|Publication number||US6801825 B2|
|Application number||US 10/190,714|
|Publication date||Oct 5, 2004|
|Filing date||Jul 9, 2002|
|Priority date||Jul 13, 2001|
|Also published as||US20030037309|
|Publication number||10190714, 190714, US 6801825 B2, US 6801825B2, US-B2-6801825, US6801825 B2, US6801825B2|
|Original Assignee||Canon Kabushiki Kaisha|
|Export Citation||BiBTeX, EndNote, RefMan|
|Patent Citations (4), Referenced by (7), Classifications (12), Legal Events (6)|
|External Links: USPTO, USPTO Assignment, Espacenet|
The present invention relates to a management system of semiconductor exposure apparatuses exposing a circuit pattern on a wafer, and a semiconductor exposure apparatus management method which assures flexibility in selecting a semiconductor exposure apparatus while taking into consideration an alignment error of a product caused by a distortion of a semiconductor exposure apparatus.
Conventionally, reduction of alignment errors caused by lens distortions of semiconductor exposure apparatuses has been attempted by engineers in a semiconductor manufacturing line, who control measurement results of a lens distortion of each semiconductor exposure apparatus, select exposure apparatuses having a close distortion trend, and designate the exposure apparatuses for each product or process.
When semiconductor exposure apparatuses are operated in the foregoing manner, there may be a case of inefficient operation, e.g., concentration of a processing lot to a particular apparatus. Furthermore, there is a problem of the increased number of management processes performed by engineers in a manufacturing line, considering the matching of distortions, including a distortion difference for each exposure illumination mode and a permissible error for each process.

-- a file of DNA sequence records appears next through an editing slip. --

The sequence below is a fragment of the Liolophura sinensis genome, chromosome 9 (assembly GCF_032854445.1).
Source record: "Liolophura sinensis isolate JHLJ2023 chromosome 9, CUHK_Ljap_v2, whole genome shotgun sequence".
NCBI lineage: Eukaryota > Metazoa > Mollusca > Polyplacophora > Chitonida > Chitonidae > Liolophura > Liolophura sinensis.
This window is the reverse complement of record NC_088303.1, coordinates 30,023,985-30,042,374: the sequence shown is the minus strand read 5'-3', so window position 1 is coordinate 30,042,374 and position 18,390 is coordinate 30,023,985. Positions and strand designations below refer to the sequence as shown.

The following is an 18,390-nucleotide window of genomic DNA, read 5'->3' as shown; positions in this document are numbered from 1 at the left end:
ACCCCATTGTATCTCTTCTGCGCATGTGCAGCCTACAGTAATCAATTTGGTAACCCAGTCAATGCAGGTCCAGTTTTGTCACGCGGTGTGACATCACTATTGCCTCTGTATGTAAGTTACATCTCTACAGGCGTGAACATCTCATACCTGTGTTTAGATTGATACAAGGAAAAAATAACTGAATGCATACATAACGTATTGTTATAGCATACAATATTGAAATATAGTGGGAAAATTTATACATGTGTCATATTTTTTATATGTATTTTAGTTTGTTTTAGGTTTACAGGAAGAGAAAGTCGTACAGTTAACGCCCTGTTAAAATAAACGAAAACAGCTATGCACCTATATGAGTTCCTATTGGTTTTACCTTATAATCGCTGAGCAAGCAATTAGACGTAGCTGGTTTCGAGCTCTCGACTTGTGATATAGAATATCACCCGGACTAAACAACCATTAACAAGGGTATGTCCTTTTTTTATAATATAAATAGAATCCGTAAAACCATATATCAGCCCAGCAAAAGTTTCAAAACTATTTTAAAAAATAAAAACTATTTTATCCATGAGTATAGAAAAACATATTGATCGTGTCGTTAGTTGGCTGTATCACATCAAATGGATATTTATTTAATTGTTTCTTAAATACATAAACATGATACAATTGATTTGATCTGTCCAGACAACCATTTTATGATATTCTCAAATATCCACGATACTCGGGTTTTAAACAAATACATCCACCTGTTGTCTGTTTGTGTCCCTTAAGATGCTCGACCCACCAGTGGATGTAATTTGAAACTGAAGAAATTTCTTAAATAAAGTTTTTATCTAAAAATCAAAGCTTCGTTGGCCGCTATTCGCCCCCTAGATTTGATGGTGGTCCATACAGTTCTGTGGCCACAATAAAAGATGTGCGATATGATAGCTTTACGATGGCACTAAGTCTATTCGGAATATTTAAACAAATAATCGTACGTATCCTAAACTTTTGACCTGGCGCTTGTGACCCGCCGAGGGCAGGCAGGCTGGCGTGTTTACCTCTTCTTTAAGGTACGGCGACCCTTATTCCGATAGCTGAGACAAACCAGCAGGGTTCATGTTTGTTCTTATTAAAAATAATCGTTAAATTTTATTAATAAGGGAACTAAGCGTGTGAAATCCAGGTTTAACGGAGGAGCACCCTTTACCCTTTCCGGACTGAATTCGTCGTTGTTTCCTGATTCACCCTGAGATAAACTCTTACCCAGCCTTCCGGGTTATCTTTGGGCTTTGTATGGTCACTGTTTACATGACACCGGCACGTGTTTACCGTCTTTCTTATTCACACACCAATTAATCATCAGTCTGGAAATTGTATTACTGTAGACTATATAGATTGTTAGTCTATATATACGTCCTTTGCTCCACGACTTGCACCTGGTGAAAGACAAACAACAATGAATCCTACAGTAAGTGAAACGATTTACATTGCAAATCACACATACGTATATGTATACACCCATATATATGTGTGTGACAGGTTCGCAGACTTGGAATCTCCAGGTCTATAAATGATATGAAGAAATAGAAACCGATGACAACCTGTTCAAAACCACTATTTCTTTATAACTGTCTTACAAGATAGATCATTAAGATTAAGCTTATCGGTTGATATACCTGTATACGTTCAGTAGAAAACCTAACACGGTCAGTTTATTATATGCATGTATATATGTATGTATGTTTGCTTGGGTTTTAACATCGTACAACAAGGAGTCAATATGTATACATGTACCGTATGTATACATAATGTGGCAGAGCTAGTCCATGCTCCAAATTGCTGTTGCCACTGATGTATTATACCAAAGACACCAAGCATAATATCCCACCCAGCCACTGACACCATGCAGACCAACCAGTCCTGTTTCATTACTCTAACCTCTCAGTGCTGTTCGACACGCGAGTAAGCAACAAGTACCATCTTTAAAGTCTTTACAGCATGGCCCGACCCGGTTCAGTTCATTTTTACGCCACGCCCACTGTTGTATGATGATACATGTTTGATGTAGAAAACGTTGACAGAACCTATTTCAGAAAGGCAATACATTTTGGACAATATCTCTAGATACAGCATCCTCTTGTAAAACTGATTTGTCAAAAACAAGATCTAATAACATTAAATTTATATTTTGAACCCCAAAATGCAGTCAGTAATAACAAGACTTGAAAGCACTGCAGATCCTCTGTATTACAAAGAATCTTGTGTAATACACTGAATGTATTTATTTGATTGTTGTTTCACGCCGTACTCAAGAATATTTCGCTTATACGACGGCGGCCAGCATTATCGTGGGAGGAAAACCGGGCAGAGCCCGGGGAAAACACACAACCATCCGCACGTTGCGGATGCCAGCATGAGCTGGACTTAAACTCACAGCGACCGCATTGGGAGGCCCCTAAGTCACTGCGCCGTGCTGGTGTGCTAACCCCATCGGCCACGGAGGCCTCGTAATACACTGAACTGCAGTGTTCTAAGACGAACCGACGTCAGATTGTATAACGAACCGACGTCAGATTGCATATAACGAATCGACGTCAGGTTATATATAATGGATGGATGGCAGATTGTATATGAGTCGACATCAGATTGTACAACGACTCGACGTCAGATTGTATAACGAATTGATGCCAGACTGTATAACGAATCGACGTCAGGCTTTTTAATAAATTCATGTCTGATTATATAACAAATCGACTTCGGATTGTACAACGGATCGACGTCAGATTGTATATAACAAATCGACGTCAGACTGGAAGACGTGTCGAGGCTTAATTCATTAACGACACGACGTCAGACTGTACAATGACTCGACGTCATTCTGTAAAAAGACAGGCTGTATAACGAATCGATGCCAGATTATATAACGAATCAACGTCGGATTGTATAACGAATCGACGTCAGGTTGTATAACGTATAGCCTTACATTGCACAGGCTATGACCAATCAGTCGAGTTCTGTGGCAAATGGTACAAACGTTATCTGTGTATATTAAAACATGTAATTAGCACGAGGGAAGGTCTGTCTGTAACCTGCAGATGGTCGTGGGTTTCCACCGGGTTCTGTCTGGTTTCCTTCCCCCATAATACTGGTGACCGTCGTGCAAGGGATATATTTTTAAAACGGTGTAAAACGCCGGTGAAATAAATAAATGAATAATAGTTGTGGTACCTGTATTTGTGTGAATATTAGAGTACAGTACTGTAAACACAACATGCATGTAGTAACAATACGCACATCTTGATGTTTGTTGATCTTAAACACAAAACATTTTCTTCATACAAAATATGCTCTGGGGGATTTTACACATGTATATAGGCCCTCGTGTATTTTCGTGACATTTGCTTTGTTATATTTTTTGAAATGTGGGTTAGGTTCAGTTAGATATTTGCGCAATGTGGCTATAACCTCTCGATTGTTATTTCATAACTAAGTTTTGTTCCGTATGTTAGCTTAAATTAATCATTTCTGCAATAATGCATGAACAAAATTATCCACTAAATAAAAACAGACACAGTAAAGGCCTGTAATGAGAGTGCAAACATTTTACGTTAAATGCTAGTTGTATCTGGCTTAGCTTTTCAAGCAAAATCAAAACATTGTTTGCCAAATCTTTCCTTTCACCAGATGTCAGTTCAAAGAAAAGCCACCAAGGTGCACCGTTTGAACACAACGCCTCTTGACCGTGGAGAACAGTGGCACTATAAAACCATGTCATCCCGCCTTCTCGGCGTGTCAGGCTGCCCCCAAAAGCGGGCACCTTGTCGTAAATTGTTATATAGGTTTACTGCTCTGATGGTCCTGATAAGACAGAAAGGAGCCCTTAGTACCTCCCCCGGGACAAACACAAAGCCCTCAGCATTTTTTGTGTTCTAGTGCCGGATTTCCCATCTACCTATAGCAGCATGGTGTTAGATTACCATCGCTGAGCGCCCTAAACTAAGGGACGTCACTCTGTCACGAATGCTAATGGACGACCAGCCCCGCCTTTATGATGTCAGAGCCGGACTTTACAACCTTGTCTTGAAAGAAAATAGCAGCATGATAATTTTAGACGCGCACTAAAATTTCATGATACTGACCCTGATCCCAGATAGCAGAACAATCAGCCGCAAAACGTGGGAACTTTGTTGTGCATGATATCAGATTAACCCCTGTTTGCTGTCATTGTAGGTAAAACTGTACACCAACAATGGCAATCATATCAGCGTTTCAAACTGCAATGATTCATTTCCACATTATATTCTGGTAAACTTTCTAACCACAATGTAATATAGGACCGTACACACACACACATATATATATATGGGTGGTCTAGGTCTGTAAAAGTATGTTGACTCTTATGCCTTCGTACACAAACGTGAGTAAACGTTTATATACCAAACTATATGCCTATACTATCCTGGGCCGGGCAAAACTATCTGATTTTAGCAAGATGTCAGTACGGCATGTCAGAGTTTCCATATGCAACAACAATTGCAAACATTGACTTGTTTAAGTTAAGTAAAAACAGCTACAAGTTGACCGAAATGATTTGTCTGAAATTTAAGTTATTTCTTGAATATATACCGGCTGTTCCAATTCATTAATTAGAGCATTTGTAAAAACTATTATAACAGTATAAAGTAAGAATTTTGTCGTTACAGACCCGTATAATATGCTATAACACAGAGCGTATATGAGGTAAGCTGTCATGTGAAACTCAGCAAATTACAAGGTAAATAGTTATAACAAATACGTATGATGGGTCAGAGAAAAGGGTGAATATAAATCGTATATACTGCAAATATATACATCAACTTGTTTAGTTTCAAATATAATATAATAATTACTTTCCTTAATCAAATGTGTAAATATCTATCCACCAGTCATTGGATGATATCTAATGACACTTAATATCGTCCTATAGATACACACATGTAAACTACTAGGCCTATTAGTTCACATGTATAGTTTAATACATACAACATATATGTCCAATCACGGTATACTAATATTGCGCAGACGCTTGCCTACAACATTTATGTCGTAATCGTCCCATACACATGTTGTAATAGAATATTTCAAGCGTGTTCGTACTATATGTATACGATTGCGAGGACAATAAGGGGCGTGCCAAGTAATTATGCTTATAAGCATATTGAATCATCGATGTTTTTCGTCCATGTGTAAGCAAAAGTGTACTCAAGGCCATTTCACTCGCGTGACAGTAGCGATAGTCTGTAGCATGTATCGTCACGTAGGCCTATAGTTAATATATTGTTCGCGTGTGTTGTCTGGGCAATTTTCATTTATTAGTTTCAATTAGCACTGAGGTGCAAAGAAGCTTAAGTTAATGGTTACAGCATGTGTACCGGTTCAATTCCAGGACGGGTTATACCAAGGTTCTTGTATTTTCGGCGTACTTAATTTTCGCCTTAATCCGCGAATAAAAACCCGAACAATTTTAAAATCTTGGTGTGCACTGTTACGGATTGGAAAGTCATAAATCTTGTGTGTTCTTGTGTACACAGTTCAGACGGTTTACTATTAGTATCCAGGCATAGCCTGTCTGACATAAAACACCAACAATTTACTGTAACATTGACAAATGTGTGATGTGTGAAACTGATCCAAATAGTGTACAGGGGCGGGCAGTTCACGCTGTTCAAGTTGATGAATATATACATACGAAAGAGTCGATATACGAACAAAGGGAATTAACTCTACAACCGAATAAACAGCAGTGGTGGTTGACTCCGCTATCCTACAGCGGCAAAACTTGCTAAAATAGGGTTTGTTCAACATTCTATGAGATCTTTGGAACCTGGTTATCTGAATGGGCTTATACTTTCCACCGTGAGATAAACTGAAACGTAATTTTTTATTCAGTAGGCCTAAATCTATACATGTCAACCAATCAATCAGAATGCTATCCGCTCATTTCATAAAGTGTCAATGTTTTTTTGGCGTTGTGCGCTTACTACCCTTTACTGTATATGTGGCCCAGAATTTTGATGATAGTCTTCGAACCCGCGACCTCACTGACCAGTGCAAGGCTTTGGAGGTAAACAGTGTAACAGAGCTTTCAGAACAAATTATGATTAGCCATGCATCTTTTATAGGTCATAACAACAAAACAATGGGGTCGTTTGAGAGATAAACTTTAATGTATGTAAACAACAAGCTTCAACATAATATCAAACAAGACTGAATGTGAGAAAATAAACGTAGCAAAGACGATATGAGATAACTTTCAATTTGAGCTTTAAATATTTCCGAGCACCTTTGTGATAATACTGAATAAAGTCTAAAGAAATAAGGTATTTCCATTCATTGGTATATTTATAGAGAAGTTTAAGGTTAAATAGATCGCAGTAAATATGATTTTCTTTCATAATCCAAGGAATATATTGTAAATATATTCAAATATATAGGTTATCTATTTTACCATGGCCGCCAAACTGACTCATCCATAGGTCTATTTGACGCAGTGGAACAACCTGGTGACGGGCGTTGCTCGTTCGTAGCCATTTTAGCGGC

The present invention has been proposed in view of the conventional problems, and has as its object to provide a management system and method of semiconductor exposure apparatuses, which can efficiently reduce an alignment error caused by distortions without increasing the number of processes and perform reliable exposure, by managing the system to select a combination of semiconductor exposure apparatuses which automatically perform the most appropriate exposure in accordance with each distortion caused by various conditions of semiconductor exposure apparatuses.